I Have a Dream Volunteer Mentors have a special relationship with our Dreamers.
Our volunteer mentors provide one-to-one guidance, support, and encouragement for an extended period of time (at least a year, but hopefully longer).
As a volunteer mentor, you’ll have a positive attitude, heaps of patience, and an interest in seeing children succeed. You’ll be a consistent, dependable, and respectful presence in the life of a Dreamer, meeting with them for two to three hours each month to help introduce them to new ideas and concepts, work environments, and opportunities. If your Dreamer is interested in something, you’ll take the time to explore their curiosity in an age-appropriate way, doing activities with them that nurtures their ideas and interests.
You’ll need to be a good communicator and be committed to the ideals, mission, and vision of I Have a Dream – and you’ll know how valuable a good role model can be in the life of a child.Contact Us
When Year 7 Dreamer Haze Heta mentioned he’d never seen a sheep being shorn, his Mentor Peter Ogle sensed a unique learning opportunity. Peter, who comes from a farming background, challenged Haze to “plank” for two minutes – with the reward being a trip to a real sheep farm.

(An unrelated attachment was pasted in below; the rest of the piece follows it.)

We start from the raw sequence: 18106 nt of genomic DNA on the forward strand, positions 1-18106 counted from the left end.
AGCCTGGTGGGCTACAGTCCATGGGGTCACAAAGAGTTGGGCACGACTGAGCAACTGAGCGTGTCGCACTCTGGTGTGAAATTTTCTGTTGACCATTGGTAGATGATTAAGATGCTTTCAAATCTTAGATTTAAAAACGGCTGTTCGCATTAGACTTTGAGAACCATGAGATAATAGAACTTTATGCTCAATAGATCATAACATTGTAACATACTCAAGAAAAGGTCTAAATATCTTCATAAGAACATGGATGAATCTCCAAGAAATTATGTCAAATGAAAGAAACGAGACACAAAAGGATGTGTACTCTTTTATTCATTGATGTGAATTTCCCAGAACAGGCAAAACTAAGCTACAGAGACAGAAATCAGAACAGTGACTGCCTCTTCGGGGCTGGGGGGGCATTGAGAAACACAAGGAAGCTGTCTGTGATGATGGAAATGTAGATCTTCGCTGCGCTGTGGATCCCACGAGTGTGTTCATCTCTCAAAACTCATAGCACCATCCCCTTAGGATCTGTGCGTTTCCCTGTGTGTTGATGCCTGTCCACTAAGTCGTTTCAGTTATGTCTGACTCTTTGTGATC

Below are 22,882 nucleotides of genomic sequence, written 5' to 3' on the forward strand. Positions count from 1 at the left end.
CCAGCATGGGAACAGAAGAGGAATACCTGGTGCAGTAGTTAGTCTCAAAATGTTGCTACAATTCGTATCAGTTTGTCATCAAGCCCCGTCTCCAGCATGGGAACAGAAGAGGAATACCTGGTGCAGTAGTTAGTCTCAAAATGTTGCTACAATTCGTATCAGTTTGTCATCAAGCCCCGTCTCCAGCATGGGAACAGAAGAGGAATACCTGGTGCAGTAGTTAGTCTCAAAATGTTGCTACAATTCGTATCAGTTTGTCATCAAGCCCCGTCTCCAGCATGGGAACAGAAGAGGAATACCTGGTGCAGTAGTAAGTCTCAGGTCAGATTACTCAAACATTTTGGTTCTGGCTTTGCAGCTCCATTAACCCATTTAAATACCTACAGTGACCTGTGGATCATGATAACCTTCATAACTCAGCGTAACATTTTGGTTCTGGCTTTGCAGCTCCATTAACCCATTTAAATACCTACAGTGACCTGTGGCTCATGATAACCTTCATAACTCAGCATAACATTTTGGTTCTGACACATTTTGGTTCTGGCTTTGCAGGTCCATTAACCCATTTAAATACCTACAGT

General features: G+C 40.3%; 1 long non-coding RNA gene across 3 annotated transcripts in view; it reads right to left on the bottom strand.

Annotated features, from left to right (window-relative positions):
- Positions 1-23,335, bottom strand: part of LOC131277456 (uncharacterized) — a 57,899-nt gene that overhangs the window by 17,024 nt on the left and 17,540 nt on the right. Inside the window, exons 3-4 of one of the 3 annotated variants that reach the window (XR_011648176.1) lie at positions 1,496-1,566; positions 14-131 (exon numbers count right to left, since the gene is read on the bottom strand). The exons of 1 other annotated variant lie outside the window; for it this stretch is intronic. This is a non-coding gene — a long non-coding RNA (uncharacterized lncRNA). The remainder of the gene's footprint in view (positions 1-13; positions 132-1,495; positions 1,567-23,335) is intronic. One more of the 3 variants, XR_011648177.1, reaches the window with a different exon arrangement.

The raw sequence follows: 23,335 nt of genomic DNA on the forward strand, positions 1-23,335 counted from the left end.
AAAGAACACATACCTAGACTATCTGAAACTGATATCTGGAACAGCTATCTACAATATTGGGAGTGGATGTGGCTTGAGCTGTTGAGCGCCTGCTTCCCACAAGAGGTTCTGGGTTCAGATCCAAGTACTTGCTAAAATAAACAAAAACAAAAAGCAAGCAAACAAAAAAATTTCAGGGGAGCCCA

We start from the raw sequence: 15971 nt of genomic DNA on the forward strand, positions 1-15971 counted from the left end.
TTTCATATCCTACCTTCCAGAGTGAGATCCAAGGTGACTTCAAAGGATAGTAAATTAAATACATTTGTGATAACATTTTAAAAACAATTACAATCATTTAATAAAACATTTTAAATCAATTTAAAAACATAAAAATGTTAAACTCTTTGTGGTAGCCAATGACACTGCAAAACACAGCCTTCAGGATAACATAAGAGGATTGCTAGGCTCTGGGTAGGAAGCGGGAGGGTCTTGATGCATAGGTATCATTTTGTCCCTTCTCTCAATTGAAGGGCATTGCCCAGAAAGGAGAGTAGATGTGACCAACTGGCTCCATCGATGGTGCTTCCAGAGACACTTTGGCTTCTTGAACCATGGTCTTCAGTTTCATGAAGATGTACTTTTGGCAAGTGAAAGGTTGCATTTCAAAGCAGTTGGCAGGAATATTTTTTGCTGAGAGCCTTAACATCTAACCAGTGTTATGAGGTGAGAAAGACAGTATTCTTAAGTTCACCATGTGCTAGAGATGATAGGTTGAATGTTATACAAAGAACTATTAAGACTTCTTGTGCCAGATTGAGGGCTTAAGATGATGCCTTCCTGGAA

Of course, Haze nailed it, and Dreamer and Mentor set off for Sandy and Sharyn Moore’s Purua farm on a rainy winter’s day. With sheep, cows, ducks, and other animals to see, the Moores’ farm also had a working forestry operation felling 120 hectares of pine at the time Haze and Peter visited. Haze was thrilled with the chance to see the harvester, automatic chainsaws, and excavators. “It was definitely a highlight seeing the pine trees fall down. We watched this for ages. It was cool,” Haze recalls.
Peter was also able to show Haze other farming practices, such as how to work an electric fence, how to spot the difference between a female cow and a male bull, and, of course, the original purpose of the trip: What happens in the shearing shed, with the shearers, rousies, and press men all working together to make the bales of wool. Haze was even roped in to help the shed hand pen up the sheep for the shearers, and move them under the woolshed with the help of the farm dogs.
The chance to expose Dreamers to new ideas and concepts, work environments, and opportunities is a key objective of the Mentor/Dreamer relationship. And it’s not only the Dreamers who get a kick out these new experiences. “Being able to share these new experiences with Haze really made my day,” Peter says.
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futures for Kiwi kids.